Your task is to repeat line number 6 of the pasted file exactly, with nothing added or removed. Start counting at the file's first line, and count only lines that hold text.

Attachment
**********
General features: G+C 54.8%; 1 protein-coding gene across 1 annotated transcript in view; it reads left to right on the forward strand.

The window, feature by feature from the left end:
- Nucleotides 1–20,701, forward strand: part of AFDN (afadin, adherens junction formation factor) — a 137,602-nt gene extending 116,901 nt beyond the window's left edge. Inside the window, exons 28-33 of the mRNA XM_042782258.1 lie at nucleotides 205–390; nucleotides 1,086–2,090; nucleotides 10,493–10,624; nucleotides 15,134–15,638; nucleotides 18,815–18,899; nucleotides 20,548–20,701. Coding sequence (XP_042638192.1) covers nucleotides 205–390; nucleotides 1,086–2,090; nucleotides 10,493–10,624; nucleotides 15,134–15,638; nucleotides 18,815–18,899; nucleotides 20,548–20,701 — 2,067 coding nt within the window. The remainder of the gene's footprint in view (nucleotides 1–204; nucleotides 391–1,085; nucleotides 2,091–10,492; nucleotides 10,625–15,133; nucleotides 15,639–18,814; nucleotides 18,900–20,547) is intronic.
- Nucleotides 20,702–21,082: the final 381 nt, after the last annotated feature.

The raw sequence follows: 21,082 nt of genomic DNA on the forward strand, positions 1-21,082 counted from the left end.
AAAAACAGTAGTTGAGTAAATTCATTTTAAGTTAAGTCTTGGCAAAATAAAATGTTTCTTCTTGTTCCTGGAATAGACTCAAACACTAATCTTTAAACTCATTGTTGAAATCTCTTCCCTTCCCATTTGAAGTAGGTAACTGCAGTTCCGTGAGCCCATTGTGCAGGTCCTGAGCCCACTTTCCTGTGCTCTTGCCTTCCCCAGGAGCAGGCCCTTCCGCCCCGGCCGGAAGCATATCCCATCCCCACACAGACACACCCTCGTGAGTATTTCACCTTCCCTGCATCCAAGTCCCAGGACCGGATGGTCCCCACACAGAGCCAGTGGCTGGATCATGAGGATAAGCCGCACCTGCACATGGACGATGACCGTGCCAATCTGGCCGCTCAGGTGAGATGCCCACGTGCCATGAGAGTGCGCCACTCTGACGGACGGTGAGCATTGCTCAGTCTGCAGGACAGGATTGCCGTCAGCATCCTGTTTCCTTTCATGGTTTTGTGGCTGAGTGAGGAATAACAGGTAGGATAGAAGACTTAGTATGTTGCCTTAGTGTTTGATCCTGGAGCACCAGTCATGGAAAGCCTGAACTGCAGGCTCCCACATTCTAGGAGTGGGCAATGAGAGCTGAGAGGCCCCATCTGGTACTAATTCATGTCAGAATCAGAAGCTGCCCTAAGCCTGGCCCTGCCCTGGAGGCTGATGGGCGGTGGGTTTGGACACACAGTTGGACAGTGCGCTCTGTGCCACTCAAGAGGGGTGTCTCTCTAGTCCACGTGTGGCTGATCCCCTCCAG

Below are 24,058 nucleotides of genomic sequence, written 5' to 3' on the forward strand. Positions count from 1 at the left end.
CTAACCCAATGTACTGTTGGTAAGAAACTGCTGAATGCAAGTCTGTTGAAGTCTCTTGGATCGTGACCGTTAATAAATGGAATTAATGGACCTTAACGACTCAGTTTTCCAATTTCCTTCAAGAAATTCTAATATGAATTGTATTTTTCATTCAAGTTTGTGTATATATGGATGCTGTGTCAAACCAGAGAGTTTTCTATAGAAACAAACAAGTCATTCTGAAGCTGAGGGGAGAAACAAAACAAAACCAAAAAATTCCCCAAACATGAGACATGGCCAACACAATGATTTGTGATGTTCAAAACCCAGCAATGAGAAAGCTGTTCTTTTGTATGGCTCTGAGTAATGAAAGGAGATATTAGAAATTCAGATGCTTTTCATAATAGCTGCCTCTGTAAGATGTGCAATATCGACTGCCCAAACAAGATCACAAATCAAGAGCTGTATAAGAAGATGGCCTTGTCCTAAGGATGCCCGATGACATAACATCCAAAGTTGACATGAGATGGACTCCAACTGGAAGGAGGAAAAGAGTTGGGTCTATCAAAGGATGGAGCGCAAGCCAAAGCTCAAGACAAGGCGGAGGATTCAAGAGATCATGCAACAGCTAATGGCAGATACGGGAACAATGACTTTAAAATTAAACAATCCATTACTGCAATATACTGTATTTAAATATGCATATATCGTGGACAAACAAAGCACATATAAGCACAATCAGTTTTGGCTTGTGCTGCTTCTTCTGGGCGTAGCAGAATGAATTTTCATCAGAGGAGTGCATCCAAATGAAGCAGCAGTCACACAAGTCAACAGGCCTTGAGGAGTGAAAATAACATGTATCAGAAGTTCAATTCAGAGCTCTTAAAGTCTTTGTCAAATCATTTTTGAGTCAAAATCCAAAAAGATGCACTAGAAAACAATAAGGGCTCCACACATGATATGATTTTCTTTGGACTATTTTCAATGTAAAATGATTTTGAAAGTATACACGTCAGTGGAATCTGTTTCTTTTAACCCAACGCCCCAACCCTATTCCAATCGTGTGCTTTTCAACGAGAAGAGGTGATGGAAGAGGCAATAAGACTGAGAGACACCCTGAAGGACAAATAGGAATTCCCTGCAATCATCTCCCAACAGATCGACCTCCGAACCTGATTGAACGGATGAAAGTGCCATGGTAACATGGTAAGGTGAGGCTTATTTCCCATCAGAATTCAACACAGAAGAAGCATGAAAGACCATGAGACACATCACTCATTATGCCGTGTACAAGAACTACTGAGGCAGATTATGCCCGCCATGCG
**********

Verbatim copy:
AAAAACAGTAGTTGAGTAAATTCATTTTAAGTTAAGTCTTGGCAAAATAAAATGTTTCTTCTTGTTCCTGGAATAGACTCAAACACTAATCTTTAAACTCATTGTTGAAATCTCTTCCCTTCCCATTTGAAGTAGGTAACTGCAGTTCCGTGAGCCCATTGTGCAGGTCCTGAGCCCACTTTCCTGTGCTCTTGCCTTCCCCAGGAGCAGGCCCTTCCGCCCCGGCCGGAAGCATATCCCATCCCCACACAGACACACCCTCGTGAGTATTTCACCTTCCCTGCATCCAAGTCCCAGGACCGGATGGTCCCCACACAGAGCCAGTGGCTGGATCATGAGGATAAGCCGCACCTGCACATGGACGATGACCGTGCCAATCTGGCCGCTCAGGTGAGATGCCCACGTGCCATGAGAGTGCGCCACTCTGACGGACGGTGAGCATTGCTCAGTCTGCAGGACAGGATTGCCGTCAGCATCCTGTTTCCTTTCATGGTTTTGTGGCTGAGTGAGGAATAACAGGTAGGATAGAAGACTTAGTATGTTGCCTTAGTGTTTGATCCTGGAGCACCAGTCATGGAAAGCCTGAACTGCAGGCTCCCACATTCTAGGAGTGGGCAATGAGAGCTGAGAGGCCCCATCTGGTACTAATTCATGTCAGAATCAGAAGCTGCCCTAAGCCTGGCCCTGCCCTGGAGGCTGATGGGCGGTGGGTTTGGACACACAGTTGGACAGTGCGCTCTGTGCCACTCAAGAGGGGTGTCTCTCTAGTCCACGTGTGGCTGATCCCCTCCAG